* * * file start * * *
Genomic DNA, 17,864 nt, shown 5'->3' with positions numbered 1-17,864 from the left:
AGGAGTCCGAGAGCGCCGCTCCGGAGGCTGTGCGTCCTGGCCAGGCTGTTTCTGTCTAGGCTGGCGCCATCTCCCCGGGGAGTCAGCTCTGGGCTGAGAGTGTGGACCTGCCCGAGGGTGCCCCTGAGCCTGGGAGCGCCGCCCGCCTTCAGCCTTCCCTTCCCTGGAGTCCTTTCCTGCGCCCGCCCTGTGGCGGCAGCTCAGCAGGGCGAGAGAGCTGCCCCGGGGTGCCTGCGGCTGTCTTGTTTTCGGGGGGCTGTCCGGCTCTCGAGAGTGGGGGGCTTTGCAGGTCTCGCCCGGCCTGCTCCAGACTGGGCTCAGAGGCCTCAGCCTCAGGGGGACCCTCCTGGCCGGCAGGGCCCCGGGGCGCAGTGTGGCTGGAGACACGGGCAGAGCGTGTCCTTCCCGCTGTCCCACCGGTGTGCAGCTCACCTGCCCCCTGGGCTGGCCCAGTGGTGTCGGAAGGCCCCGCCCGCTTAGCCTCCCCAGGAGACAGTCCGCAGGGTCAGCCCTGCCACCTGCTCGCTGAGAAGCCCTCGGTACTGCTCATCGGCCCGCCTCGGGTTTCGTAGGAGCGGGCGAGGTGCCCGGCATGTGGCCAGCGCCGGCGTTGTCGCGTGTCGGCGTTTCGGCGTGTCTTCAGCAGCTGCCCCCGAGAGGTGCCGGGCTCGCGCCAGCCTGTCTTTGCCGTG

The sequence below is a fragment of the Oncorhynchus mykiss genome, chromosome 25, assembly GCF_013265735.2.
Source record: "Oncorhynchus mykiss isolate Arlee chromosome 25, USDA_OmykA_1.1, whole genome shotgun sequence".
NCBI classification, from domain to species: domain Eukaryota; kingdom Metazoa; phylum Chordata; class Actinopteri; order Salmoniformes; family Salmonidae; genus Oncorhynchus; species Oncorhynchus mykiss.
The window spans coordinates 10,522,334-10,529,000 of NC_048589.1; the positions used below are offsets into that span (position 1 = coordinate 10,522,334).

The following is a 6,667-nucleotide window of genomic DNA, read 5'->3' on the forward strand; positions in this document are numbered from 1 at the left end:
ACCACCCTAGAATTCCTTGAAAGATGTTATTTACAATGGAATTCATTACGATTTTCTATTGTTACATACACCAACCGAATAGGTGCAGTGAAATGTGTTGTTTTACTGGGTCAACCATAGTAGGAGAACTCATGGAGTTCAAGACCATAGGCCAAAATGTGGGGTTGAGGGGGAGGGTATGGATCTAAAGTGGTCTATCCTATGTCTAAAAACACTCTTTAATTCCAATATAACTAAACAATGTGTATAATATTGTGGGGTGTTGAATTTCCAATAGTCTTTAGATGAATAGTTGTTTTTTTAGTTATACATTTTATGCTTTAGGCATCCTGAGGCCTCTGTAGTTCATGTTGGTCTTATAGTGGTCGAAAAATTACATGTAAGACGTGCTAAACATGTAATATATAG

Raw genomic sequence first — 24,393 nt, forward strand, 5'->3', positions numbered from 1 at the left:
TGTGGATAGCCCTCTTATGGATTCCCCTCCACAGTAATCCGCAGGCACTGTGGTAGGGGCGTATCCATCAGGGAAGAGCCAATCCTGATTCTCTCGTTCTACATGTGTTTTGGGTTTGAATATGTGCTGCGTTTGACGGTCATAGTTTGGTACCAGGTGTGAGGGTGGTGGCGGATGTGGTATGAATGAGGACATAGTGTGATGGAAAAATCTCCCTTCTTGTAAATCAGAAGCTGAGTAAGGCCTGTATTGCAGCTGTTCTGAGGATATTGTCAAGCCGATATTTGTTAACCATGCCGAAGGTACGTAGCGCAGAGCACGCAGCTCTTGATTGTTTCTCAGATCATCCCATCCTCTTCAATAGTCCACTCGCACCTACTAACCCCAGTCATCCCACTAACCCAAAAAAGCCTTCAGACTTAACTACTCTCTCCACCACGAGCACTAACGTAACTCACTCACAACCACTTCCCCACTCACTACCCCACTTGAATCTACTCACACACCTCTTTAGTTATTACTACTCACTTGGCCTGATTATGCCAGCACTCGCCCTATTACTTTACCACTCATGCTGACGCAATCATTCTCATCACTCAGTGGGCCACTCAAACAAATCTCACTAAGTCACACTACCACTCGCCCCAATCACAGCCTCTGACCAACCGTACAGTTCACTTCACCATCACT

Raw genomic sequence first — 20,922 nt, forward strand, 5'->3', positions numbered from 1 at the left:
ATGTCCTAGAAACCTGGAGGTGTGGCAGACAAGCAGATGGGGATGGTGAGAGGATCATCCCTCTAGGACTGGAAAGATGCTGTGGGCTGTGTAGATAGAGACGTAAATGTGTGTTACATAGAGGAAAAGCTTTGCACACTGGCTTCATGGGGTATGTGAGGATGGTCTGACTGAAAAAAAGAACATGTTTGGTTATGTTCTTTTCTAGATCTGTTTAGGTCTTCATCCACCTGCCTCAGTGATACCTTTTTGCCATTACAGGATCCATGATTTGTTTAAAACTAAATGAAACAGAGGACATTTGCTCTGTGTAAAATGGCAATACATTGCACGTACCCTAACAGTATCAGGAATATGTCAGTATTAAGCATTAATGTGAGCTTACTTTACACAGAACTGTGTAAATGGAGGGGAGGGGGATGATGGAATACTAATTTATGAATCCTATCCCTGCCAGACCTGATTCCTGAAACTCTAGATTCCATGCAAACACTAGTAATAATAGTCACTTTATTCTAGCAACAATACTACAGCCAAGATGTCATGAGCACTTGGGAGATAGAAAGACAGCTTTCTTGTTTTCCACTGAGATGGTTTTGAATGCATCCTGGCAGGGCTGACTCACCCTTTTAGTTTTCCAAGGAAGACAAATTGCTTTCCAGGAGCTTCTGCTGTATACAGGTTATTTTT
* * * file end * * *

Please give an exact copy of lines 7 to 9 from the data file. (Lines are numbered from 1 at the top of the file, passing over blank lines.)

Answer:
The following is a 6,667-nucleotide window of genomic DNA, read 5'->3' on the forward strand; positions in this document are numbered from 1 at the left end:
ACCACCCTAGAATTCCTTGAAAGATGTTATTTACAATGGAATTCATTACGATTTTCTATTGTTACATACACCAACCGAATAGGTGCAGTGAAATGTGTTGTTTTACTGGGTCAACCATAGTAGGAGAACTCATGGAGTTCAAGACCATAGGCCAAAATGTGGGGTTGAGGGGGAGGGTATGGATCTAAAGTGGTCTATCCTATGTCTAAAAACACTCTTTAATTCCAATATAACTAAACAATGTGTATAATATTGTGGGGTGTTGAATTTCCAATAGTCTTTAGATGAATAGTTGTTTTTTTAGTTATACATTTTATGCTTTAGGCATCCTGAGGCCTCTGTAGTTCATGTTGGTCTTATAGTGGTCGAAAAATTACATGTAAGACGTGCTAAACATGTAATATATAG

Raw genomic sequence first — 24,393 nt, forward strand, 5'->3', positions numbered from 1 at the left: